Sun spot homeowners turn heat on protector: British clients claim a crusader for their rights has let them down

Click to follow
The Independent Online
AN ORGANISATION that made a name for itself as a crusader for the rights of British property owners in Spain has closed amid allegations that it provided a poor service to people who paid thousands of pounds for help.

On Friday, Edward McMillan-Scott, the Conservative MEP for York, who had close contact with the organisation, asked the Department of Trade and Industry to investigate. However, the DTI will probably require a formal complaint from a client of the International Property Owners Organisation (Ipoo) before it starts an inquiry.

Ipoo was set up by Sandra Lewin and incorporated in 1988. Based in Chiswick, west London, it aimed to represent people locked in disputes with property developers.

Mrs Lewin spoke out about problems with Spanish developers and Ipoo took up individuals' cases. It charged annual fees for membership, as well as separate amounts to represent property owners in legal actions. Ipoo ceased to operate on 5 November. Mrs Lewin blames the recession and late payment of bills by many of the individuals who used Ipoo's services. There were client debts of pounds 14,000, she says.

Mr McMillan-Scott had no official link with Ipoo, although he was patron of a timeshare consumers' organisation that merged with Ipoo. He has campaigned for consumer protection for property buyers in Spain and Portugal.

He was not aware that Ipoo had not filed accounts with Companies House. He was also surprised to learn that it had ceased to operate.

'I am not responsible for Ipoo, although I have supported the organisation and believe it was doing the right thing.'

Mr McMillan-Scott said Mrs Lewin was a dedicated crusader, but he believed she may have been 'uncommercial' in the way she ran Ipoo. He was not aware of dissatisfaction among former clients. If there were genuine grievances, they should be taken to the DTI, he said.

Mrs Lewin defended Ipoo and claimed she had become the victim of a witch hunt. She admitted that Ipoo's accounts had got into a mess, however. This was because she had been fully occupied. 'I was always abroad working for members.'

She was fined pounds 300 plus pounds 35 costs in April for failing to file accounts at Companies House. No accounts have been filed since Ipoo was incorporated.

Some former clients say they paid thousands of pounds to Ipoo to fight legal battles in Spain, but that little progress has been made in resolving their problems. These range from disputes over the quality of building work to threatened repossession of properties by banks that have loaned money to developers.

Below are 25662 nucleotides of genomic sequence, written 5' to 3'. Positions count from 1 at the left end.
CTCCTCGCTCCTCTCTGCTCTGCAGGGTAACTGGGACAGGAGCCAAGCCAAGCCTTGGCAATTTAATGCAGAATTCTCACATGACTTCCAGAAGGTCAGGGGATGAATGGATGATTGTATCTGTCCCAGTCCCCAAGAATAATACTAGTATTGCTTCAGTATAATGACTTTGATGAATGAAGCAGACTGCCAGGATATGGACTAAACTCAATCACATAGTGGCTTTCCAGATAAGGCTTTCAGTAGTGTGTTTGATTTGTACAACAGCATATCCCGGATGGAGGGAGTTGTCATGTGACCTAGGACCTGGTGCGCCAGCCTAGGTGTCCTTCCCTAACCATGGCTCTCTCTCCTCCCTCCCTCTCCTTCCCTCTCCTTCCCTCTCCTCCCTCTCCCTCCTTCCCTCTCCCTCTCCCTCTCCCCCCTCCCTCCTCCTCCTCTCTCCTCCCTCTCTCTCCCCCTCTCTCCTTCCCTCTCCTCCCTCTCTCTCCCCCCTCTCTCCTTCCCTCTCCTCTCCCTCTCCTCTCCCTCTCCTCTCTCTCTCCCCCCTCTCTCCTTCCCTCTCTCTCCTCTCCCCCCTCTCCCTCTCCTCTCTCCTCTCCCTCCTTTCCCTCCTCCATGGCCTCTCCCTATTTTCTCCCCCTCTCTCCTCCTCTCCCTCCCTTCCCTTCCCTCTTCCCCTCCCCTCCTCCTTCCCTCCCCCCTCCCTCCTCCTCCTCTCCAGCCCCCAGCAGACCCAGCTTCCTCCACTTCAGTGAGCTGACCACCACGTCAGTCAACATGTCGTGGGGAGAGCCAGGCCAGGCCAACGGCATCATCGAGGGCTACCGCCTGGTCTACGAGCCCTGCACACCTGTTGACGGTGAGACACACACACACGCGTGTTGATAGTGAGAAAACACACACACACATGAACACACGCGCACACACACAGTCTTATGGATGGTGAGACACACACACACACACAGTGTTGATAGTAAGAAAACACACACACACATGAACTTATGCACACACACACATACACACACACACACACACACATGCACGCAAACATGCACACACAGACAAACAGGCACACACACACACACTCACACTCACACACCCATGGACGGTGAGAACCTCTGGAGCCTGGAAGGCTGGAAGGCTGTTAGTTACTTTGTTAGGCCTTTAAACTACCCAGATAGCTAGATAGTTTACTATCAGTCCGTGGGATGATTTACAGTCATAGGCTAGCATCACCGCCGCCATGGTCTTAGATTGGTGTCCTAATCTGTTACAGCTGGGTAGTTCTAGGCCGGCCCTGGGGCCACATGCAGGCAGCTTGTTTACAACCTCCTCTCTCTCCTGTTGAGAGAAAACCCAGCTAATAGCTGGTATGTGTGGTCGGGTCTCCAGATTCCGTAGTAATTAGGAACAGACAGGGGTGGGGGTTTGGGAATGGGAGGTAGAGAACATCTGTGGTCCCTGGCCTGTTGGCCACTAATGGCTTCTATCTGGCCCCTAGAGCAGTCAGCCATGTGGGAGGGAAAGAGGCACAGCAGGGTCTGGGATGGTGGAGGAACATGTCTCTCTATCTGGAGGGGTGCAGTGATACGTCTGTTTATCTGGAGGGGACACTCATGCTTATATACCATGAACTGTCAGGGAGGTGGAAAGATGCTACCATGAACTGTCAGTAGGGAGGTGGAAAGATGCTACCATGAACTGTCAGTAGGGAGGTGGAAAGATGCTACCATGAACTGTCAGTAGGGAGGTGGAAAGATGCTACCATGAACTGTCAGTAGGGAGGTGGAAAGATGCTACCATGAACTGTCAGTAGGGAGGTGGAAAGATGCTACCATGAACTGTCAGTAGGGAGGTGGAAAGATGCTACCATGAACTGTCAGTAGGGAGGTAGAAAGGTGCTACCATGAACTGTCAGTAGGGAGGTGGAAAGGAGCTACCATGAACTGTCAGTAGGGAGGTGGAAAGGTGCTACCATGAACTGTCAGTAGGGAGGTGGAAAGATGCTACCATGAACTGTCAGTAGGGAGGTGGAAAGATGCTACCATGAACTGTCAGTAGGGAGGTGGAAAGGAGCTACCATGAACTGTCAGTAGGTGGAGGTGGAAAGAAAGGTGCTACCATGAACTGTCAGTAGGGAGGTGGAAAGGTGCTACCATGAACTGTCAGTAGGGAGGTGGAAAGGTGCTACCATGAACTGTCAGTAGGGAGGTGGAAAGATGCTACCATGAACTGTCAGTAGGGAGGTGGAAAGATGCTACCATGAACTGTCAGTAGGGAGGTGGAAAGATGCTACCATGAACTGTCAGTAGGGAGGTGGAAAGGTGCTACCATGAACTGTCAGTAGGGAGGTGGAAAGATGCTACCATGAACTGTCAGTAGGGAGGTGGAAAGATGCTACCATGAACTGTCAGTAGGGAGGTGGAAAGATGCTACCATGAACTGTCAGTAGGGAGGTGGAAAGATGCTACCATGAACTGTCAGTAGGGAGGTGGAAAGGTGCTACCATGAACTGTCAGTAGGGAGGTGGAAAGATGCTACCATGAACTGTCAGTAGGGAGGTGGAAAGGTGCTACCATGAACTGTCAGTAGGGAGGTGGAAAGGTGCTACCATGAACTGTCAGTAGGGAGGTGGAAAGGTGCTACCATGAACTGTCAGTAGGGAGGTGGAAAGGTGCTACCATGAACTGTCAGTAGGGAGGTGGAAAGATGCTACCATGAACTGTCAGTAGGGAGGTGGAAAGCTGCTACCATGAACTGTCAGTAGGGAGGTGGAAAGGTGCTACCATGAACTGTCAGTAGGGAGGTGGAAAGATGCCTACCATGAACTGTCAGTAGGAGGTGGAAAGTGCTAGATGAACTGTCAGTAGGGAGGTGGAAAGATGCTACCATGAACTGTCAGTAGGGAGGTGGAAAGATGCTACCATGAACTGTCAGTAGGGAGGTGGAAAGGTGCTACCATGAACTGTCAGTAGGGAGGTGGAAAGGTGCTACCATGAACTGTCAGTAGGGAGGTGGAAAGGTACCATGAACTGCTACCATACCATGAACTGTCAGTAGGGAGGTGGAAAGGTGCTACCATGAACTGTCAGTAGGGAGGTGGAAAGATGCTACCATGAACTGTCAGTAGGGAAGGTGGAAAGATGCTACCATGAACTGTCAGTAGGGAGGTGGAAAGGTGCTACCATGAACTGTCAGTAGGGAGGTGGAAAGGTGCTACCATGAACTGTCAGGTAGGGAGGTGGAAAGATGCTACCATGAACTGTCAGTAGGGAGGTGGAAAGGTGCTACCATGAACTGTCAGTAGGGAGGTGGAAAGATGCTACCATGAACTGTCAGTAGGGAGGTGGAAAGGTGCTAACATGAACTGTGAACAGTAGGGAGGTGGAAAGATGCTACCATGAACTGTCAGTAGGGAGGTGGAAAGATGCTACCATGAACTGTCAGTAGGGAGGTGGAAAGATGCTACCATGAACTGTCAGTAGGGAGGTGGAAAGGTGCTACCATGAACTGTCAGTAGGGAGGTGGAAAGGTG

Brian Roe is president of the Amarilla Golf & Country Club Owners Association, which has 189 members - all in dispute with developers over properties in the Amarilla development in Tenerife. Mr Roe said his organisation paid Ipoo pounds 75,000. 'We commissioned Sandra Lewin to provide us with a report on the problems surrounding our situation, and that report was paid for. She recommended a course of action through lawyers she was using in Madrid.'

Later, Mr Roe said, he discovered that the court action she said had been lodged in Madrid had not been.

Keith Baker, a solicitor with Croft Baker & Co, is representing a client who obtained a county court judgment against Ipoo in September for more than pounds 8,000. The bulk of this represented money paid by Mr Baker's client to Ipoo for settlement of a Spanish property tax. Mr Baker said there is evidence that the money has not been passed on and his client now faces a penalty for late payment.

Russell Greenfield is president of the Association for the Defence of Parque Albatross, another Spanish development. Mrs Lewin had been recommended to him as a 'high- powered Englishwoman who could put us in contact with Spanish lawyers'.

The owners each agreed to pay pounds 1,000 to her - pounds 500 upfront and pounds 500 when the case went to court. 'Most paid the full amount because they got a letter saying (the case) had gone to court.'

But Mr Greenfield said he discovered this summer that the matter had not reached court.

A spokesman for the Edificio Flamingo Owners' Association, another action group for buyers of properties in Tenerife, said his group had employed Ipoo for about five years. Recently, he claimed, there had been a dispute over when and if funds paid to Ipoo had been forwarded as agreed. Mrs Lewin had maintained that they had been paid to the third party. The spokesman was still uncertain last week about whether the money had been passed on.

Mrs Lewin defended her actions in each of these cases. She said all the money collected from clients had been used properly and was documented.

She denied that the members of the Amarilla group had paid as much as pounds 75,000. 'We were heavily involved constantly at ever greater expense in trying to resolve their situation.'

She said the court action had been on the point of being lodged when the currency regulations changed and the case could not go ahead.

In the Parque Albatross case, she claimed, the action could not be completed because not all the individuals had paid their fees to Ipoo.

She said she was arranging for Mr Baker's client to have his taxes paid now. Asked about the lost cheque from members of the Edificio association, she said she did not know what it was talking about. She added that she had done work for this group and charged no fees.

Mrs Lewin said the British had high expectations of legal actions, but in Spain it could take years to put a case through the courts.

(Photograph omitted)